An interpretation of the representation of the figure of the Child, as it has been treated by different theorists and historians through out time, in the work of the filmmakers from the Beat Generation.
In his 1969 survey of America’s Underground Film, Parker Tyler deftly identifies a spiritual contiguity binding the material practice and aesthetic qualities of the form to the universal youth movement of the 1960s, and its travail towards the democratic emancipation of expression for all. From the Cabaret Voltaire to the New Wave cinemas of Europe and the Americas, from the birth of punk rock to the pluralist art gangs of the 1990s, any history of the Avant-garde in the West is also a history of young men and women dissatisfied with the material conditions of their upbringing. Unsettling, however, is Tyler’s postulation of this connection, its relevance and import, for its introduction is immediately followed by certain value-based extrapolations discursively bound by a particular rubric of infantilism. For Tyler, the “indeterminately young” (p. 25) is “inexperienced and unproven … [it] is a great big toddler, the Underground Film” (p. 30). A considerably pejorative connotation accrues to the figure of the child in its repeated usage throughout his study. This betrays a certain prejudgment of the works in question, a latent desire to trivialize certain films and their makers, and most disconcertingly, some inclination to short-circuit the energy which courses through both.
Tyler’s conception of the child and childhood (deployed with an aim to aspersion) is not without precedent. Thankfully, it is not the only way one might think of such subjects. As an object of social and cultural construction, variously co-determined by a number of variables, childhood is not without a history in which it has served, and for which it will continue to serve a myriad of functions. As a source of inspiration and as an object of thematic significance in certain works of the Avant-garde cinema addressed in Tyler’s study, the representations of the child and of childhood are approached in numerous ways. While Tyler offers praise for certain works, negative judgments of others tend to be couched in the derisive language of a particular conception of childhood which is incompatible with childhood as it figures variously in the minds of other filmmakers. As there are many ways that one can approach such constructs, it is possible that analyses which presuppose other conceptions of children and childhood might better serve the aims of criticism.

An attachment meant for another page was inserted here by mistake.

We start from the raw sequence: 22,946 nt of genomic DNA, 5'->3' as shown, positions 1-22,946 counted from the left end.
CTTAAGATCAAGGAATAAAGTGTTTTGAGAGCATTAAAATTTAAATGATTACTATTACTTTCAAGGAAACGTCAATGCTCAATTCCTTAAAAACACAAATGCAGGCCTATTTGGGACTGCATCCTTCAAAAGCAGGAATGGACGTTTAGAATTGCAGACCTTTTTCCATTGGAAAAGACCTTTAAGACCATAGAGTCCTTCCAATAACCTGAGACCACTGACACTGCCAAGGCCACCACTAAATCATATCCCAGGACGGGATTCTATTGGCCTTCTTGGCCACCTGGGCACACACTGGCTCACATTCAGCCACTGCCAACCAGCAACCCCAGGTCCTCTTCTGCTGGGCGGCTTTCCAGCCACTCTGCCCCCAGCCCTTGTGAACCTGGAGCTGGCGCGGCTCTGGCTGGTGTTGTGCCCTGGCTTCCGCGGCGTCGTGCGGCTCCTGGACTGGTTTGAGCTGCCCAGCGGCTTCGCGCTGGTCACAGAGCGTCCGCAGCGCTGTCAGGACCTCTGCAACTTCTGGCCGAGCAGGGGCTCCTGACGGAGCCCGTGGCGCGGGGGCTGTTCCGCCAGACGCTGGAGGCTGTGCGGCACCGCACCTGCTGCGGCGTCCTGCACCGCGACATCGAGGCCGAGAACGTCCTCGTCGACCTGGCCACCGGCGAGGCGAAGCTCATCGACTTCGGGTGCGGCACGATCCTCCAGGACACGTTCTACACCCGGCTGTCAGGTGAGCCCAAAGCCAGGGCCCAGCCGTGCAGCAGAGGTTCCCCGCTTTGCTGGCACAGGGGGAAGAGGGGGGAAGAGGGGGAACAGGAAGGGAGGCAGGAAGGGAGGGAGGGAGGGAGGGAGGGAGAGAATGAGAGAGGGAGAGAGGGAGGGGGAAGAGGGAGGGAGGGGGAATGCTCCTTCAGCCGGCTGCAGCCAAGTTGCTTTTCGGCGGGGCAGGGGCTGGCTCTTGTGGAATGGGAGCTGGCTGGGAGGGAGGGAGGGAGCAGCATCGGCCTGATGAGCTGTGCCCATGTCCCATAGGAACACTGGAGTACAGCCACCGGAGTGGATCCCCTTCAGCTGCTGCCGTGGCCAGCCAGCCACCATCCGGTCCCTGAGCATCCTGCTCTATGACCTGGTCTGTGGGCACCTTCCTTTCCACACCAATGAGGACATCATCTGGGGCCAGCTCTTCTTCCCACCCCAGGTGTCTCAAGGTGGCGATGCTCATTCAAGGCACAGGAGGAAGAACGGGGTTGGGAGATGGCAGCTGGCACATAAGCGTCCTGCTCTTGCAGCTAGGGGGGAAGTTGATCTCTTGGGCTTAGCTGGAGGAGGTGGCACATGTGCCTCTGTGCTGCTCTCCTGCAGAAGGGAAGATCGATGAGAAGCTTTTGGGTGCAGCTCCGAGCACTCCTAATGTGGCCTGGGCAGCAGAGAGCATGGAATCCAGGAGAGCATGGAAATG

First, we should note, for the most part, children and childhood were egregiously overlooked as objects of critical and historical study until 1962 when Phillip Ariès’s hugely influential survey, Centuries of Childhood, inaugurated a wave of work by historians (who, for the most part, dedicated themselves to disparaging Ariès for his slack methods and immoderate conclusions) and social scientists (who were perhaps too willing to overlook such weaknesses). Quite provocatively, Ariès wrote, “in Medieval society the idea of childhood did not exist” (p. 124). The writer argues that such societies lacked a sentiment de l’enfance, “[any] awareness of the particular nature of childhood, that particular nature which distinguishes the child from the adult, even the young adult” (p. 124). He maintains that such a sentiment did not begin to develop through the 15th and 17th centuries. Ariès has been critiqued for this conclusion on the grounds that the mere absence of a conception of childhood resembling that of his era does not constitute a total lack (Ashplant & Wilson, 1988). It is possible, as Doris Desclais Berkvam (1983) has noted, that Medieval societies possessed “a consciousness of childhood so unlike our own that we do not recognize it” (p. 165).
Evidence seems to suggest that Medieval societies did possess some sentiment de l’enfance, if perhaps an unpleasant and unsympathetic conception, though many theorists remain reluctant to pin it down. Historian James A. Shultz (1985) has suggested that from antiquity until the 18th century, children in the West were thought of as imperfect, deficient, or incomplete adults (pp. 244-51). Childhood was a period of transition, the time of a subject’s becoming complete, or fully human. Of course, opinion as to the character of the incomplete human could vary wildly. In A History of Childhood, Colin Heywood (2001) suggests such opinions fell somewhere between 17th century French cleric Pierre de Bérulle’s observation that childhood “is the most vile and abject state of human nature, after that of death,” and the sentimental belief later posited in the Victorian Era that purity and innocence characterized childhood (p. 9). Whether understood as a period during which sin is largely relinquished in the interest of becoming perfect, or during which sin accrued, corrupting the child in the interest of its adaptability to the community of adults, childhood was nevertheless something one sped through in order to join the work and play of what Ariès has labeled the “great community of men” (pp. 125-30).
For the Romantics, however, the child was something of a mystical figure, a creature blessed by God. Childhood was less a period of becoming-adult, but, as Heywood suggests, “a source of inspiration that would last a lifetime” (p. 2). John Locke’s 1693 treatise, Some Thoughts Concerning Education, and Jean-Jacques Rousseau’s 1762 work, Emile, or On Education, certainly encouraged such sympathy for children. For the Romantics, such sympathy would blossom into something more. Children were, as David Grylls (1978) has observed in Guardians and Angels, “creatures of deeper wisdom, finer aesthetic sensitivity, and a more profound awareness of enduring moral truths” (p. 35). “The Youth, who daily farther from the east/ Must travel, still is Nature’s Priest, And by the vision splendid/ Is on his way attended,” wrote Wordsworth in 1807 in his “Ode: Intimations of Immortality from Recollections of Childhood”, and here one finds something of the Romantic belief in the visionary abilities of the child, its interconnection with the child’s purity (1998:701 lines 72-5).